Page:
After giving Sylvia a brief hug, I grabbed up her suitcase and pushed her wheelchair out of the room. We had to stop at the nurse’s station to say goodbye, not without a few tears on the part of most of us – except Sylvia. She was going home, and, at this point, that was all that mattered to her. This was no time for tears, not now.
As I packed my friend into the car, I carried on a cheerful, meaningless conversation, trying to hide my anxiety and dismay when it required barely any strength to lift her into the front seat. She had wasted away so badly I was afraid I would break her if I applied the slightest amount of pressure to her frail limbs.
The drive home didn’t take long. Melissa’s mood had changed considerably and she chattered brightly while Sylvia simply soaked it all up, as if she had to absorb as much as possible to sustain her in eternity.
When we reached the house, Sylvia was beaming, despite the fact that she was obviously worn out from the events of the morning. Before taking her to her bedroom, she insisted I take her on a tour of each room of the house so she could reacquaint herself with her home after her long stay in the hospital. I silently congratulated myself for having the wisdom to keep everything as it was when she had left.
‘Are you comfortable?’ I asked, once she was settled in her bed.
‘Perfectly. Thank you, Becca. You have no idea how much I appreciate everything you’ve done.’ Her voice was weak and tired, but happy.
‘I do know. I also know that if the situations had been reversed you would have done the same for me.’
I stood up to leave, but stopped when I felt the light touch of her hand on my arm.
‘Becca, we have to talk about something important. I’m too tired now, but maybe tonight, when Melissa’s asleep.’
‘No problem. Whenever you want, we’ll talk.’
I left Sylvia alone to have a nap, while I went to prepare lunch.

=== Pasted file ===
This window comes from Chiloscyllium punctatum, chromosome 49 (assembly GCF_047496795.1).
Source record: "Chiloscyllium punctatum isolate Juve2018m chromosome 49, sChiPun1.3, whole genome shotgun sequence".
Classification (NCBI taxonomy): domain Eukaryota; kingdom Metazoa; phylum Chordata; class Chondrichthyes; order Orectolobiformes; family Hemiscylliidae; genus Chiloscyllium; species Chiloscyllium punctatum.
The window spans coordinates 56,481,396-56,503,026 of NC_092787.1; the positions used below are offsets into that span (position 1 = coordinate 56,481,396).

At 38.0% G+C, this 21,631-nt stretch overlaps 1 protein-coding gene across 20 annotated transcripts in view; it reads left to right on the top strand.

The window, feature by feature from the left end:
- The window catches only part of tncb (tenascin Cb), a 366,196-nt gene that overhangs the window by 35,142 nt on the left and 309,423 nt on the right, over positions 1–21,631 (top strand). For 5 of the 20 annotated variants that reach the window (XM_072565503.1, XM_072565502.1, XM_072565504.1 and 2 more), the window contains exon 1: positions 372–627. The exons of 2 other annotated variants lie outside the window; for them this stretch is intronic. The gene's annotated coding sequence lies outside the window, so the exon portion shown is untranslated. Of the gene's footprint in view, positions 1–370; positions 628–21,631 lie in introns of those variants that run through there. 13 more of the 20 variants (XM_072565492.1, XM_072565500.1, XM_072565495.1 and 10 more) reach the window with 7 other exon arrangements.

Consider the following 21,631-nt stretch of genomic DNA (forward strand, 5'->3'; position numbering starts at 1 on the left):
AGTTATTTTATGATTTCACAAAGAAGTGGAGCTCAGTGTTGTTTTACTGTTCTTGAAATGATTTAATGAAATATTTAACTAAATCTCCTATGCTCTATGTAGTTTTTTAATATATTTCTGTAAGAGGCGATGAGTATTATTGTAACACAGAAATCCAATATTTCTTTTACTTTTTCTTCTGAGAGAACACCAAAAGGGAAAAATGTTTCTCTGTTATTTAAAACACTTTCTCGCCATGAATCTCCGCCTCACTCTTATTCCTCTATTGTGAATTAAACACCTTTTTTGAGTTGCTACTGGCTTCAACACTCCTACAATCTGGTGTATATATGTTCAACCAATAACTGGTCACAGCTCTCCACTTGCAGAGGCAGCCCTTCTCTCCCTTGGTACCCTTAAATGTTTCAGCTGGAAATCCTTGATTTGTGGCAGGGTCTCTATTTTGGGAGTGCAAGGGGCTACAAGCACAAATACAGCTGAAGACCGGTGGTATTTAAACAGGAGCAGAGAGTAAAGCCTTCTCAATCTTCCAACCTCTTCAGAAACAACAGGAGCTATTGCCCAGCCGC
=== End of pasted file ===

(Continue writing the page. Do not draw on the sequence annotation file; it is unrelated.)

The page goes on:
I was feeling the strain. I didn’t know how I was going to remain cheerful, or even if I should try. Sylvia and I had been friends for almost ten years. I believed we were as close as two people could be. Both coming from single-child families, we thought of ourselves as sisters.
Physically, we were very different. She was fair-haired, blue-eyed and petite, barely reaching five feet, while I was auburn-haired, brown-eyed, and with a complexion which tans easily. Though not particularly tall, at five-foot six-inches, I felt tall standing beside Sylvia.
Sylvia’s character contradicted her looks. She was tough, independent, strong-willed and fiercely protective of those she loves. I don’t think she would have expected me to hide my feelings, but I didn’t want her last days on this earth to be spent trying to comfort me in my grief.
Last year, when we found out Sylvia had ovarian cancer, we were determined to face the worst together. We spent hours crying and boosting each other’s morale. After gruelling treatments, two months ago, we were told the cancer had spread to her liver and stomach, and the treatments would have to be intensified. Sylvia refused.
The only reason she had subjected herself to the original treatments was for Melissa’s benefit. When told of the spread of the disease, she decided Melissa didn’t benefit from a mother so sick from chemotherapy that she couldn’t care for her properly, and who was going to die soon at any rate.
Despite my objections, she insisted both Melissa and I had to get on with our lives. As her friend, no matter how difficult it was, I had no choice but to back up her decision and provide her with the best support I could, whether it be physical or emotional.
Now, as I sifted through the fridge, looking for something for lunch, I wondered what Sylvia wanted to talk to me about. For some reason, I wasn’t having a good feeling about it.